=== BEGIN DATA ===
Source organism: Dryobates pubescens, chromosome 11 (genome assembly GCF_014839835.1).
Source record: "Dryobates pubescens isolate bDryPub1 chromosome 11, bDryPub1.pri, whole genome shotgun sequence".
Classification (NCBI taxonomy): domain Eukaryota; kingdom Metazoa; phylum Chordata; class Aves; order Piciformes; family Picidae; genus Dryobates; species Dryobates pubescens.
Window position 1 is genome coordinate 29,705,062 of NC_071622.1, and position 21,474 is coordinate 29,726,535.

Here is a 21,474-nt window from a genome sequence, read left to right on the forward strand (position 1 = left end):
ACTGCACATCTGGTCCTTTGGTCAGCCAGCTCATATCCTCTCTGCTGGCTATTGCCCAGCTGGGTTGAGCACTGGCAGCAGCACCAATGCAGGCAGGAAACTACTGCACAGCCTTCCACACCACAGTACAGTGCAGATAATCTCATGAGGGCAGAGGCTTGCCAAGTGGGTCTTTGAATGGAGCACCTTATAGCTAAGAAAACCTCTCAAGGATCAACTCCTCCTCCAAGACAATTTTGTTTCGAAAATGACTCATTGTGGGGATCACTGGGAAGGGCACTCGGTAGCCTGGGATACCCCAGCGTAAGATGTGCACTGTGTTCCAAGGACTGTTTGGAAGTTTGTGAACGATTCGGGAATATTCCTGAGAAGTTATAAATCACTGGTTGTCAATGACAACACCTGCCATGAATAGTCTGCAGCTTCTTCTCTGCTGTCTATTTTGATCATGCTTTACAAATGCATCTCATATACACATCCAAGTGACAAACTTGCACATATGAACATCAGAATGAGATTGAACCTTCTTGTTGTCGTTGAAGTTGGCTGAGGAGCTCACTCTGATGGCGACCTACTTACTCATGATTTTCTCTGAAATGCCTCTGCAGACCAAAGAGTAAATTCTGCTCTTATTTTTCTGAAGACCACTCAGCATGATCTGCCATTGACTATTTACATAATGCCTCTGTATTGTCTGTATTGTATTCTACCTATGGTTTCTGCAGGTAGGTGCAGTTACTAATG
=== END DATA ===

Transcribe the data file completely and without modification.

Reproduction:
Source organism: Dryobates pubescens, chromosome 11 (genome assembly GCF_014839835.1).
Source record: "Dryobates pubescens isolate bDryPub1 chromosome 11, bDryPub1.pri, whole genome shotgun sequence".
Classification (NCBI taxonomy): domain Eukaryota; kingdom Metazoa; phylum Chordata; class Aves; order Piciformes; family Picidae; genus Dryobates; species Dryobates pubescens.
Window position 1 is genome coordinate 29,705,062 of NC_071622.1, and position 21,474 is coordinate 29,726,535.

Here is a 21,474-nt window from a genome sequence, read left to right on the forward strand (position 1 = left end):
ACTGCACATCTGGTCCTTTGGTCAGCCAGCTCATATCCTCTCTGCTGGCTATTGCCCAGCTGGGTTGAGCACTGGCAGCAGCACCAATGCAGGCAGGAAACTACTGCACAGCCTTCCACACCACAGTACAGTGCAGATAATCTCATGAGGGCAGAGGCTTGCCAAGTGGGTCTTTGAATGGAGCACCTTATAGCTAAGAAAACCTCTCAAGGATCAACTCCTCCTCCAAGACAATTTTGTTTCGAAAATGACTCATTGTGGGGATCACTGGGAAGGGCACTCGGTAGCCTGGGATACCCCAGCGTAAGATGTGCACTGTGTTCCAAGGACTGTTTGGAAGTTTGTGAACGATTCGGGAATATTCCTGAGAAGTTATAAATCACTGGTTGTCAATGACAACACCTGCCATGAATAGTCTGCAGCTTCTTCTCTGCTGTCTATTTTGATCATGCTTTACAAATGCATCTCATATACACATCCAAGTGACAAACTTGCACATATGAACATCAGAATGAGATTGAACCTTCTTGTTGTCGTTGAAGTTGGCTGAGGAGCTCACTCTGATGGCGACCTACTTACTCATGATTTTCTCTGAAATGCCTCTGCAGACCAAAGAGTAAATTCTGCTCTTATTTTTCTGAAGACCACTCAGCATGATCTGCCATTGACTATTTACATAATGCCTCTGTATTGTCTGTATTGTATTCTACCTATGGTTTCTGCAGGTAGGTGCAGTTACTAATG